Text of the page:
County Board of Zoning Appeals has postponed a...

THE CARROLL

April 12, 1996

THE CARROLL County Board of Zoning Appeals has postponed a hearing on a planned concrete batch plant in Finksburg but that won't make its decision any easier. Issues of watershed protection, economic development, homeowner equity and zoning history are in striking conflict.

But the board would be unwise to approve the application of Toma Concrete & Materials Co., given the facility's proximity to the Liberty Reservoir and the watershed conservation district. The quality of the metropolitan drinking water supply would be compromised by locating a ready-mix concrete plant on the site.

The area is zoned general industrial, grandfathered in when Baltimore City acquired land for the reservoir four decades ago. The current owner took over a defunct distillery and has operated small storage terminals without the kind of adverse environmental impact that is anticipated from the concrete mixing plant. The terminals have been indoor facilities, in contrast to the proposed outside complex of cement silos, conveyors and water tanks.

Furthermore, it is questionable just how much economic benefit would come to the county in return: a half-dozen trucking and plant jobs would be created. And if the facility grows, as it likely must do to become economically viable, the nuisance and environmental effects would increase dramatically.

Also to be considered is the impact on the value of homes in the neighboring subdivisions. Noise, traffic and dust will decrease property values, and thus lower tax revenues from these attractive, comfortable subdivisions. The net gain for county coffers from approval of the plant would appear to be minimal.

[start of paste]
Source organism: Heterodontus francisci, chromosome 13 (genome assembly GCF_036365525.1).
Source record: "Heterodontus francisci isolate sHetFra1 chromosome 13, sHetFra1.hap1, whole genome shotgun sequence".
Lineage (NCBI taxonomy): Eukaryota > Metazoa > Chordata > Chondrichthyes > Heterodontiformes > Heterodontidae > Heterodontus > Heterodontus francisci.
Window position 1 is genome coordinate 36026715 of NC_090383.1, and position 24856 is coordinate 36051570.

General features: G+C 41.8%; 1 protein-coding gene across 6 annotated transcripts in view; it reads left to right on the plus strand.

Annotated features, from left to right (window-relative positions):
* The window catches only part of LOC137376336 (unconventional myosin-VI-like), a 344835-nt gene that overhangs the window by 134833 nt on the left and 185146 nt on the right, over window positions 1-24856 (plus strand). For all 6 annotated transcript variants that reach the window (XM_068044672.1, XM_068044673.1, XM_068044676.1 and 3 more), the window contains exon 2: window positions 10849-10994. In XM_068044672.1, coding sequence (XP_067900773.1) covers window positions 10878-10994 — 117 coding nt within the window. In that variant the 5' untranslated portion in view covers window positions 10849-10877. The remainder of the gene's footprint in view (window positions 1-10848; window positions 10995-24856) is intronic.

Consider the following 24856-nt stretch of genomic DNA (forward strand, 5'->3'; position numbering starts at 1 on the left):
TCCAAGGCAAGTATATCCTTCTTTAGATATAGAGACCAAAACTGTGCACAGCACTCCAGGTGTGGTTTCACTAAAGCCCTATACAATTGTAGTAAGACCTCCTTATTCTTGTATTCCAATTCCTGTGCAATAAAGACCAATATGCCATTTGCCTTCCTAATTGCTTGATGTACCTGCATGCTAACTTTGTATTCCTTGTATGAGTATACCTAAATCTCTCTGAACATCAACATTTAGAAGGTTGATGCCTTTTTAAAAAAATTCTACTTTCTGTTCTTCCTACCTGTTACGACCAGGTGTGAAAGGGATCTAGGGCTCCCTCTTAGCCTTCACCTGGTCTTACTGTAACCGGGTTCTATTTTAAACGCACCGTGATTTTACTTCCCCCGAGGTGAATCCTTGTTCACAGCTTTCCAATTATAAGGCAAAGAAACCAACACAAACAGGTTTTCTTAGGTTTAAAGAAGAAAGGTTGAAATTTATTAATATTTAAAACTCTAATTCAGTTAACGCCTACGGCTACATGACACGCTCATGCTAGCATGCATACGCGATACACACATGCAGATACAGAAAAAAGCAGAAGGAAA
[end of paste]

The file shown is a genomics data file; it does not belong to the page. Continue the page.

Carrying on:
This is not a case of choosing new housing over industry, but of established homes and taxpayers whose loss will be felt by the county. The reason for requiring a hearing by the zoning appeals board is that a concrete plant is not entitled to automatic approval on that industrial-zoned property.

The zoning code makes this kind of facility a conditional use that must be evaluated for its acceptability. That's especially appropriate in this case, with concerns about the integrity of the water supply. It is, we might suggest, a concrete example of how the board should use its better judgment in denying this application.

Pub Date: 4/12/96

A proposal that hardly seems concrete; Planned Finksburg plant would endanger water supply, neighborhoods.

Baltimore Sun Articles
|
|
|
Please note the green-lined linked article text has been applied commercially without any involvement from our newsroom editors, reporters or any other editorial staff.